III. Salvation Belongs to the Lord (Jonah 1-4)

Robert Browning then preached the entire book of Jonah. I have never heard Jonah, or any other Old Testament text, explained so well. His message followed the previous two quite nicely. In fact, I would consider it an illustration of both Blake’s message and my own. All of us rejoiced to see how the Holy Spirit orchestrated the entire weekend to communicate so clearly God’s heart for evangelism. Not only did the messages fit together well, but Blake noted that we had a message from an Old Testament book, a Gospel, and an epistle, all three together testifying of what God’s word as a whole demands of his people.

Robert laid out his message according to four different scenes in Jonah (1:1-16; 1:17-2:10; 3:1-10; 4:1-11), and then gave an application for each. He believes that the main theme in the entire book is revealed in 2:9, “Salvation belongs to the Lord.” Thus, Robert also repeatedly taught us how each scene relates to this main theme. You will notice this in the following summary.

The first scene pictures Jonah fleeing from the presence of the Lord, heading in the opposite direction which God commanded him to go. Amazingly, everything in the story is responding to the Lord (e.g. the wind, the sea, the boat, the sailors) except his own prophet. Jonah even has to be told to pray by a pagan. Soon afterwards, everything in the story now points out that the fierce storm has come upon them because of  Jonah’s disobedience. He is then hurled into the sea, and the Lord calms the terrible waters. Robert then made the application that because salvation belongs to the Lord, we must go where and when God says. Jonah did not do this, and therefore he was only worthy of death and to be hurled into the sea. We are not allowed to rationalize or make excuses for not sharing Christ with others.

The second scene shows the Lord having mercy upon Jonah by sending a great fish to swallow him. According to Jonah’s prayer, the sea was where he was to die, but inside the belly of the great fish he finds the Lord’s salvation. Robert concluded, that because salvation belongs to the Lord our mouths should praise the Lord for his mercy. Even inside the fish, Jonah praises the Lord with vows and plans to make sacrifices to him. God’s appointing of the fish has brought him deliverance.

The third scene shows God commanding Jonah a second time to preach to Nineveh, and this time he obeys. He does exactly what the Lord told him to do, and cries out against the Ninevites. In response, Nineveh repents and the people humble themselves before the Lord. Because of this, the Lord does not destroy them. The point of application in this scene is, because salvation belongs to the Lord we are to speak his message and trust him for the results. Faithfully, Jonah preached God’s message. The results were left to the Lord, and indeed, he saved Nineveh. Whether people respond to our message or not, we must be faithful to preach it.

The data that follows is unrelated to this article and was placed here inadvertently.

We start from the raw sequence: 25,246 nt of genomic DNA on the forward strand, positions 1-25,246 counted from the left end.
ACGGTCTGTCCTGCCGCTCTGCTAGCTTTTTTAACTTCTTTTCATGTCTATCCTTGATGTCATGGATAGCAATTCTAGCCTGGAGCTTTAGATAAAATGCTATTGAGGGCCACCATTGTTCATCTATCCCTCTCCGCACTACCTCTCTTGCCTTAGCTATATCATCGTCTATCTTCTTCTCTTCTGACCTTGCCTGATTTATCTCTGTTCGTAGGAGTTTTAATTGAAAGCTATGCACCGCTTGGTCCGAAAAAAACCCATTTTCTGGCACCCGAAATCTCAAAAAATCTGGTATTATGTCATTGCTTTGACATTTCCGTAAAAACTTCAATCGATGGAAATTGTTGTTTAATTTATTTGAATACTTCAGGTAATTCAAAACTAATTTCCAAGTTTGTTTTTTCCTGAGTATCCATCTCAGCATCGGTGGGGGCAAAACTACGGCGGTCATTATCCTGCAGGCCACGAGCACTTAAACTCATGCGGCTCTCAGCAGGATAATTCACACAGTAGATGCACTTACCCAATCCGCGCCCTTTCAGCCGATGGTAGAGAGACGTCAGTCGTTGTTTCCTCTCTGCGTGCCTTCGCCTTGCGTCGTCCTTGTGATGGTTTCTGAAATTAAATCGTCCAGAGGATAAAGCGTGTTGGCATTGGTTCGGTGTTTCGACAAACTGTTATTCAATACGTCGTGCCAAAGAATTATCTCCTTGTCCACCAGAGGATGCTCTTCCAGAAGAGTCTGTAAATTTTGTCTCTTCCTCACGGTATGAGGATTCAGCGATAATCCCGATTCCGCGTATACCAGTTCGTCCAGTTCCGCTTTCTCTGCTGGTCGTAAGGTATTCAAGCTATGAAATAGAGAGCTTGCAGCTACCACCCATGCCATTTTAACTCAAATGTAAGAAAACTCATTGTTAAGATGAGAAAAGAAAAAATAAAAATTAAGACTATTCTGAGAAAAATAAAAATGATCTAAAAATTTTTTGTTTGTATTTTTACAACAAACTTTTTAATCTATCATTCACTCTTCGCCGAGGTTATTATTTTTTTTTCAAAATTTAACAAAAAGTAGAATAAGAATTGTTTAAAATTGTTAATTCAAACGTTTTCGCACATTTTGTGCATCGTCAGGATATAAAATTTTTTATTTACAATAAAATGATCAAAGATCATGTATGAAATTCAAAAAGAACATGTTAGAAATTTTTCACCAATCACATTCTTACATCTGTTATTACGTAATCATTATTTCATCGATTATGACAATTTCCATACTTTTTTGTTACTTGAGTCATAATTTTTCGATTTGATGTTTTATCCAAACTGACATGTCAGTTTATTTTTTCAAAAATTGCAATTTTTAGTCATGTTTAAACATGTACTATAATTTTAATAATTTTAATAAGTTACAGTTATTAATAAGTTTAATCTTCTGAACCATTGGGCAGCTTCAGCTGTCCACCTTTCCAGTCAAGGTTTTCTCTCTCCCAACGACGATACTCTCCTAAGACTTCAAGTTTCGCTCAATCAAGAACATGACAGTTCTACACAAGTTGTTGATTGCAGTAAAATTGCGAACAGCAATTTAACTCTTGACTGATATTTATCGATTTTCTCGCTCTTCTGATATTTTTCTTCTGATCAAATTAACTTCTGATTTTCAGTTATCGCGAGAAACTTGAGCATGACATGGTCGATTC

The fourth scene is interesting. You would think one would be rejoicing over such a positive response. Jonah, on the other hand, is very bitter. The reason why he did not go in the first place was because he knew God would be merciful to them. Angry that God did not destroy them, he went out from the city and waited to see what would happen to them. God then mercifully provides a plant to shade him, then appoints a wormto destroy it. The scorching heat causes Jonah to become exceedingly angry, and it is obvious from God’s question that he has no right to be angry about something given to him that he did not deserve to begin with. What is revealed, then, is that Jonah is more concerned about the plant than he is about the salvation of 120,000 Ninevites. Robert applied this scene by saying that because salvation belongs to the Lord, we are to rejoice over God’s mercy granted to outsiders. Anytime Jonah rejoiced, he did so over the mercy showed only toward himself. Never does he rejoice over others being saved.

With tears, Robert then wrapped up his message making it very clear that this is not just a story about Jonah; this is a story about each one of us. We relate to Jonah well in our own efforts in evangelism. In many ways, we too could care less for the people in this world who do not know the Lord. Our very actions (or lack thereof) testify of this. If this is the case, that we do not care about obey God’s command to share Christ with a lost world, then maybe it is the case that we ourselves are simply not saved, and should cry out to God to have mercy on us.

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One Response to “III. Salvation Belongs to the Lord (Jonah 1-4)”

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